I'm flexible. I don't play the "retirement account" or "retirement planning" game to any great extent, and I have done very well (after taxes, yes) staying away from that paradigm. If I would just keep my $ in the bank and collect essentially no interest, I would already have done better upon retirement than I would have by having gone a "conventional" route.
Having said that, I'm still interested in growth. I don't micromanage things, however--I like to pick a basket of equities, and hold onto them long enough to make the capital gains long-term and until I no longer like the look of the way the market is shaping up. Last year's massive gains made me nervous--there's something wrong with 30% in one year. Either it went too high, or it was too low to start with, or both, or nobody knows what the heck they are doing, but the point is that something is wrong with things because 30% per annum, overall, is unjustifiable. Just think of the chaos when there is a 30% drop. To me the two occurrences are equivalent.
I'll wait until it feels right. Again, I'm no spring chicken, I have been around for my fair share of cycles.
The things that anchor me are that people all around the world are fundamentally greedy to some extent; also that they are, as a whole, profoundly ignorant; also that there is a great deal of corruption and it is increasing daily; also that the upcoming generations are incredibly unsophisticated, yet smart enough to be generally distrustful; also that a relatively small segment will control not only the markets but the general directions of societies; also that western values and civilization are on the wane; etc. These things all lead to one paradigm: control of the many by the few, in a very general sense in democracies, in a very direct sense elsewhere.
The best way to use the market is to list securities for public sale--THAT is the way you can make real money off the market. I'm not talking about incremental advance, I'm talking about real money. Other than that, you can scrabble around in the markets, hoping to feed of the scraps left over by the big boys.
At some point in your trajectory, fair enough, depending on who you are. I know I myself have changed in this respect, I am more inclined now to settle on some sort of index fund than I used to be. I'm not so far gone as to do bonds yet, but I could see it happening some day. Flexible, yet evolving.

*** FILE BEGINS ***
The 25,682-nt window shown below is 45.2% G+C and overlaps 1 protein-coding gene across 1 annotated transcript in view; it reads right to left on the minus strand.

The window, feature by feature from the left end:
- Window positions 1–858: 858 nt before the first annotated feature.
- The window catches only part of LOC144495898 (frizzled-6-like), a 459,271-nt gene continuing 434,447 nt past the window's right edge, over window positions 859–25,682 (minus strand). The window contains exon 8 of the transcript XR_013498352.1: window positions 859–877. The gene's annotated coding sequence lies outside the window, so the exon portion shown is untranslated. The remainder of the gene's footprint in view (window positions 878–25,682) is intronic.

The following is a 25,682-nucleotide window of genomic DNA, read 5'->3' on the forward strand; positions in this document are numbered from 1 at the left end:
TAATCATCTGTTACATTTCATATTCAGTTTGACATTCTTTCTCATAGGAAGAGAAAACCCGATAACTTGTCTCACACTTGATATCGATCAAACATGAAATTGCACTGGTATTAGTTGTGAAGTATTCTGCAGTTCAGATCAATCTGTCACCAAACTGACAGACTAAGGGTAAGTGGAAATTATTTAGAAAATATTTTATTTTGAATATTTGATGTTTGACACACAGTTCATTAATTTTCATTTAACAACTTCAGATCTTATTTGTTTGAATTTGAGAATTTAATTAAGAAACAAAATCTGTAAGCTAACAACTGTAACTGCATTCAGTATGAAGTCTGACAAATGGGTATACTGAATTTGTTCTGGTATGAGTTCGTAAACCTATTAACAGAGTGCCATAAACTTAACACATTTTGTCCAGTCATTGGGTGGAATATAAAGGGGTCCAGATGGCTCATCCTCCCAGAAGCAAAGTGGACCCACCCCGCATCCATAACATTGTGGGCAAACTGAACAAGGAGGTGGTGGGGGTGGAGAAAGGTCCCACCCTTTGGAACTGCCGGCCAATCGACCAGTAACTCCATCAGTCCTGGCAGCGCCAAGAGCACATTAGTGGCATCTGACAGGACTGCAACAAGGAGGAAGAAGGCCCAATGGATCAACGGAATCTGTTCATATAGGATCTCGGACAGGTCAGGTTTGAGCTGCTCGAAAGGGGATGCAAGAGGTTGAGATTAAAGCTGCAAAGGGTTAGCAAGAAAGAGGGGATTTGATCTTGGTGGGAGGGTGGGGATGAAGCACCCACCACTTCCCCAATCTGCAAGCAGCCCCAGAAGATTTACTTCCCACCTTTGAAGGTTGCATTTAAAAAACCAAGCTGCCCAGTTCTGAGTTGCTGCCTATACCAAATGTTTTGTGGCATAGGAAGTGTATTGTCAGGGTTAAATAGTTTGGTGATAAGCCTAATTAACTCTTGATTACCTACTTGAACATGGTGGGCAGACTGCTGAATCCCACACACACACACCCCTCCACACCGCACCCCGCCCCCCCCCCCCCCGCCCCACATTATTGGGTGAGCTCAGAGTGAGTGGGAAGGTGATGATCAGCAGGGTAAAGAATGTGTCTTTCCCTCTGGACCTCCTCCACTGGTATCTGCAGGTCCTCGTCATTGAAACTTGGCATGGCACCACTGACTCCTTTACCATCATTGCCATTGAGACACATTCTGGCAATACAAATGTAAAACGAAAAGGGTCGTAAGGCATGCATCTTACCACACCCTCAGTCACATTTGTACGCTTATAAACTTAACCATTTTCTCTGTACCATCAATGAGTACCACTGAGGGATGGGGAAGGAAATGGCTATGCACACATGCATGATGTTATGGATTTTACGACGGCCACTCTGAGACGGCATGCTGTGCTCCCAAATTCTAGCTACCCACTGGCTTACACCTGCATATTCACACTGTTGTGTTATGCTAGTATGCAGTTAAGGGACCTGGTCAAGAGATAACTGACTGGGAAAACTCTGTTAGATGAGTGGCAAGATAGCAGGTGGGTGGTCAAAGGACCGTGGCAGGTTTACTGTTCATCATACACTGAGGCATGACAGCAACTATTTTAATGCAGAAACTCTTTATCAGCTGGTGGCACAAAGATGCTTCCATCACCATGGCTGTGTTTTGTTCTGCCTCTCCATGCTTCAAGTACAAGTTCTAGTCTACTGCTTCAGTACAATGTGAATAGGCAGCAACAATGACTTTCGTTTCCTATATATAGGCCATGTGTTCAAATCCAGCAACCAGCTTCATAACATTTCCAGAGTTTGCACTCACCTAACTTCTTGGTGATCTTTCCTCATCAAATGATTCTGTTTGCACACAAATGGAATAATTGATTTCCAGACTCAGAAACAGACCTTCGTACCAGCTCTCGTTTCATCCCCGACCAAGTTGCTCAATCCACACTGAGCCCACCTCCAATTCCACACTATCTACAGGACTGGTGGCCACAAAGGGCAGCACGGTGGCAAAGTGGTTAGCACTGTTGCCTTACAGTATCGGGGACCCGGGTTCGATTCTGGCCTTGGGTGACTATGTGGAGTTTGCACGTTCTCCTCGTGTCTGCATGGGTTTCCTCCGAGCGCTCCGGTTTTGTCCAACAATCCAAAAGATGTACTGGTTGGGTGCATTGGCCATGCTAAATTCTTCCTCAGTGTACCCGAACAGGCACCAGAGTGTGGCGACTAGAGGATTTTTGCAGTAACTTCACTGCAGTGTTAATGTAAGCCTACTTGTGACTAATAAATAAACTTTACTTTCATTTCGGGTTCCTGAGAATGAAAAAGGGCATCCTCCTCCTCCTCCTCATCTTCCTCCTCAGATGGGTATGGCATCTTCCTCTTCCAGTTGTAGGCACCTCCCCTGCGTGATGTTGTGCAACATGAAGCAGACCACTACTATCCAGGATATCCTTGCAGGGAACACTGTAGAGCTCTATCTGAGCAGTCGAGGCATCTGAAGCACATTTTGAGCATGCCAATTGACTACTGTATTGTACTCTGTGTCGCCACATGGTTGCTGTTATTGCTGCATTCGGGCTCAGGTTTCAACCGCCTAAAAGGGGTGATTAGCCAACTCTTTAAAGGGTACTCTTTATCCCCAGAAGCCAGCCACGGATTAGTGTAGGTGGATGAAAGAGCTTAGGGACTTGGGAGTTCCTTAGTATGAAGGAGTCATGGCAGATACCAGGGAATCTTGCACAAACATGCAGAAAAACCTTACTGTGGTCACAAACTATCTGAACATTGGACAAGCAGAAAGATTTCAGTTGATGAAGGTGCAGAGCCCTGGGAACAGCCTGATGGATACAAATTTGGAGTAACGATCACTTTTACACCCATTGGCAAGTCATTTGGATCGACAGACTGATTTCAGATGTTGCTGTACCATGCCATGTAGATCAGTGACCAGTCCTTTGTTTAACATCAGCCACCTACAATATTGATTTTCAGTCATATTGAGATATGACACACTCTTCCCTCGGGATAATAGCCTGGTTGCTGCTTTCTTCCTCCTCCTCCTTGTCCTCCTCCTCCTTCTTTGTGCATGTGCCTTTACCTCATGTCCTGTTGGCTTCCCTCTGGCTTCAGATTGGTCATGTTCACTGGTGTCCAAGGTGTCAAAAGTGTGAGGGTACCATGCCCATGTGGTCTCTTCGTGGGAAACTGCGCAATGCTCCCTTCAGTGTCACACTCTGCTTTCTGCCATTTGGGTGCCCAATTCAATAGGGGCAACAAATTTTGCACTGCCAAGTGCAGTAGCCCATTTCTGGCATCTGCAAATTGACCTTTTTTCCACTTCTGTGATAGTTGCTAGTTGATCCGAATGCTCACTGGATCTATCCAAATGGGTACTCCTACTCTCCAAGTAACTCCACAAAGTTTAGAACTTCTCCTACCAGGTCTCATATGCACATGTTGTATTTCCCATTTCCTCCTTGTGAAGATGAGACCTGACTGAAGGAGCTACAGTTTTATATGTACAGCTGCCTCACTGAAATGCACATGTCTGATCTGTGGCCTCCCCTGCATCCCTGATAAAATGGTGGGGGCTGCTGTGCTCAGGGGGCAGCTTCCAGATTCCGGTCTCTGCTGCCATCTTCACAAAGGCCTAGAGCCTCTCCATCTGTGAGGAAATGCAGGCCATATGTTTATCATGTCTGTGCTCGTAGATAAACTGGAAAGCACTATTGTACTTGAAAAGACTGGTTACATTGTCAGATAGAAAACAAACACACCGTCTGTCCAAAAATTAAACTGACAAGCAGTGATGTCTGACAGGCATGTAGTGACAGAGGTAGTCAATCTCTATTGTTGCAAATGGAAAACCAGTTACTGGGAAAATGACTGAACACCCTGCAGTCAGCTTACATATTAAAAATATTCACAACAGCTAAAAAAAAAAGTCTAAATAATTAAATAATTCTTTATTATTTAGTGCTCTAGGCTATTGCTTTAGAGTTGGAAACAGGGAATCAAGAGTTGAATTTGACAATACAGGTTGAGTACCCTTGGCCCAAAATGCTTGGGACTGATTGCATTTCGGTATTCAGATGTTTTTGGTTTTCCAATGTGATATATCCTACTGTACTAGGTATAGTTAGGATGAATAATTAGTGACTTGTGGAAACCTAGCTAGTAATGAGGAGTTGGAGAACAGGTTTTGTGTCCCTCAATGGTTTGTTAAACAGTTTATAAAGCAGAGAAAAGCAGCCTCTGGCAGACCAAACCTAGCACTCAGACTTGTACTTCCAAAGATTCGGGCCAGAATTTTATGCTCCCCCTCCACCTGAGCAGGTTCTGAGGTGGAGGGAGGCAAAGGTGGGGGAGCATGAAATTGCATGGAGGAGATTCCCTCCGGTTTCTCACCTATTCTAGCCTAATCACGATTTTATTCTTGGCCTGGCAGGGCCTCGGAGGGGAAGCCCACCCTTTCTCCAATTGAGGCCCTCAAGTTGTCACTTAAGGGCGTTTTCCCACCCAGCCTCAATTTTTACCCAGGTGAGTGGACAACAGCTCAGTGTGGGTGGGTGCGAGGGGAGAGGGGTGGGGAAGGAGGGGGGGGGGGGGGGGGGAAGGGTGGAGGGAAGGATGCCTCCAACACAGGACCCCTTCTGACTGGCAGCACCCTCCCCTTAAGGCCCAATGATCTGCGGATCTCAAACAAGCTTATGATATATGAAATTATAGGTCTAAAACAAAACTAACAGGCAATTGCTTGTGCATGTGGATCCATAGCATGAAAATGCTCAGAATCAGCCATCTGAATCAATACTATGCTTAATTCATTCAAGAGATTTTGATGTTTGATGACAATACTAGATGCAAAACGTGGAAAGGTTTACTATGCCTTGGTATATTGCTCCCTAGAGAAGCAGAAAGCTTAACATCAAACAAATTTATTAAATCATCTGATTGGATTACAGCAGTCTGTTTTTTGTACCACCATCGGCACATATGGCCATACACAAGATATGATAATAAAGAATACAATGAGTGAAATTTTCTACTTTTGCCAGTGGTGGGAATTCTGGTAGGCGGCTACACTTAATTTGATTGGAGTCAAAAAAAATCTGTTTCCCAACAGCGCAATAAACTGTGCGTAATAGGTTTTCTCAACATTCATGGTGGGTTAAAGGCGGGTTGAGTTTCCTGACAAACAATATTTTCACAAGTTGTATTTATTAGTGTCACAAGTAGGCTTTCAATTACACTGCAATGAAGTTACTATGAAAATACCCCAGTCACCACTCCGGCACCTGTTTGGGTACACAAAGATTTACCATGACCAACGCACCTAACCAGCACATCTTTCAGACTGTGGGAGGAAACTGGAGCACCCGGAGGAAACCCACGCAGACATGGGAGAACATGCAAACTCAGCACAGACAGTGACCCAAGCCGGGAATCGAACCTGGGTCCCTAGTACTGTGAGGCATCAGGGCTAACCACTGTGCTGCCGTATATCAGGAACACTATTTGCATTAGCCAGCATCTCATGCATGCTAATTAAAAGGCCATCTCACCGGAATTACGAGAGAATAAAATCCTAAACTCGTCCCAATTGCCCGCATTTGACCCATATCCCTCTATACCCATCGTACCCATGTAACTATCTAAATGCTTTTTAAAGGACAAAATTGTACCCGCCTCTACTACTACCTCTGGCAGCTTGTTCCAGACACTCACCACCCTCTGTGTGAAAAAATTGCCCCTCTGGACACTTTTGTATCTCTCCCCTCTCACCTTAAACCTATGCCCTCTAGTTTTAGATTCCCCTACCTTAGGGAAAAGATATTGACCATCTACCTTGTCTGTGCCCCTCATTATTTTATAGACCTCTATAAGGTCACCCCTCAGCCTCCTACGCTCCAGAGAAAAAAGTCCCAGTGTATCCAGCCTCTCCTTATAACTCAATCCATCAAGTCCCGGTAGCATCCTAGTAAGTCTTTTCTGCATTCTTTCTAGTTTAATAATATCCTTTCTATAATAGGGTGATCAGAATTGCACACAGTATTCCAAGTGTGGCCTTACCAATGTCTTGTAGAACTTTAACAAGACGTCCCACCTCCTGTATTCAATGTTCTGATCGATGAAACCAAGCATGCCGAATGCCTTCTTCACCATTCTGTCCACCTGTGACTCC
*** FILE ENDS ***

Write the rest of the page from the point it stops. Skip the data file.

I also thought that I would never seriously consider, for instance, gold, because it is antithetical to actually doing any work on property to increase value--but here I am, considering gold. Not to bury in my basement, but to buy and sell. And not mining stocks. I still remember BRE-X.
I have asked the question on this board before, how much do you need to have before you can be relatively comfortable? I have expressed the opinion that a couple of million won't do it, because it can disappear easily through devaluation and confiscation. My question was answered to some extent for England, IIRC it was 7 million pounds, or 17, or maybe USD, that you needed before you would be considered squarely in the senior league. In the US, in 2011, the figure (through survey) was 7.5 million USD.
I know what they mean. I don't have that much. If I did, I would likely feel comfortable, very comfortable. That is around the figure that I think, too, although I might lower it to $5m. Below that, you're really vulnerable in my mind. So I need to keep going.
What I read, I assimilate, I don't necessarily believe. It is still important to be aware of it, even if it is designed only as propaganda, as a ruse, or as advertising. I haven't yet been caught with my pants down--if I had to bet (and I do), I would bet (and I have) on a significant correction happening at the least, or a real crash, depending on whether there is a big enough precipitating event, like a major epidemic, an electrical grid failure, huge crop failures in the breadbasket countries, widespread drought.
If I lose my bet, I don't lose that much, because I am willing to go with the punches and get back in. For that price, I would have gained some peace of mind, which is what I now have. I still believe I made the right move, and am absolutely satisfied. For now.